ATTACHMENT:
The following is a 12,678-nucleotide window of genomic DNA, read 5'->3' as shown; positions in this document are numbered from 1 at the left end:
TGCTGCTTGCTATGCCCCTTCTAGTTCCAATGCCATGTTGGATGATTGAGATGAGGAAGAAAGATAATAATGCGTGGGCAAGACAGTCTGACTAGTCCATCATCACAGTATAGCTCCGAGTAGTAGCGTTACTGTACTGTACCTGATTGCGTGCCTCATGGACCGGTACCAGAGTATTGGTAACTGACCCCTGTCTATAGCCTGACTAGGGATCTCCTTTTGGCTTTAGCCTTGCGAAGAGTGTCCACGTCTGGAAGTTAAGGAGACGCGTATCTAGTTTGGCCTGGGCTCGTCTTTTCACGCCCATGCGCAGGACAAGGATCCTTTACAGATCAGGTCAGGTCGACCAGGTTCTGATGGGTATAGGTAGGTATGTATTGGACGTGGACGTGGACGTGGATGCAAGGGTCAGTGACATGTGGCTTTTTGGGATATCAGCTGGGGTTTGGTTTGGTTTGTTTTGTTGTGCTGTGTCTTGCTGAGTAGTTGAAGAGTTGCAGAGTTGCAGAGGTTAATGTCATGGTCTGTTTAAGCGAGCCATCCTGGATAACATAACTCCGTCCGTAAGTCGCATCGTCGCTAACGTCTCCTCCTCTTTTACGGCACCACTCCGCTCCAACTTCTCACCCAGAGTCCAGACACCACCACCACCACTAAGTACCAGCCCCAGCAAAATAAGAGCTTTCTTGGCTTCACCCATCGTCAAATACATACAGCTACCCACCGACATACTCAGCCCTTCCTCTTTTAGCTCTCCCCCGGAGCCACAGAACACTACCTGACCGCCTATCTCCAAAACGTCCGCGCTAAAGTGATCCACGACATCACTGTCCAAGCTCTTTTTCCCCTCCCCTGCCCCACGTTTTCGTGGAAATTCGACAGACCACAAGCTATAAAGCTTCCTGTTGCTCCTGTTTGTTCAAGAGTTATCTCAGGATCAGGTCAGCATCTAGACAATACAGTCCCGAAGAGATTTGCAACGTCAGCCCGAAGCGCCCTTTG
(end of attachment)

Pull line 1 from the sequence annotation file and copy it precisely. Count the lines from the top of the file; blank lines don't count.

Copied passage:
The following is a 12,678-nucleotide window of genomic DNA, read 5'->3' as shown; positions in this document are numbered from 1 at the left end: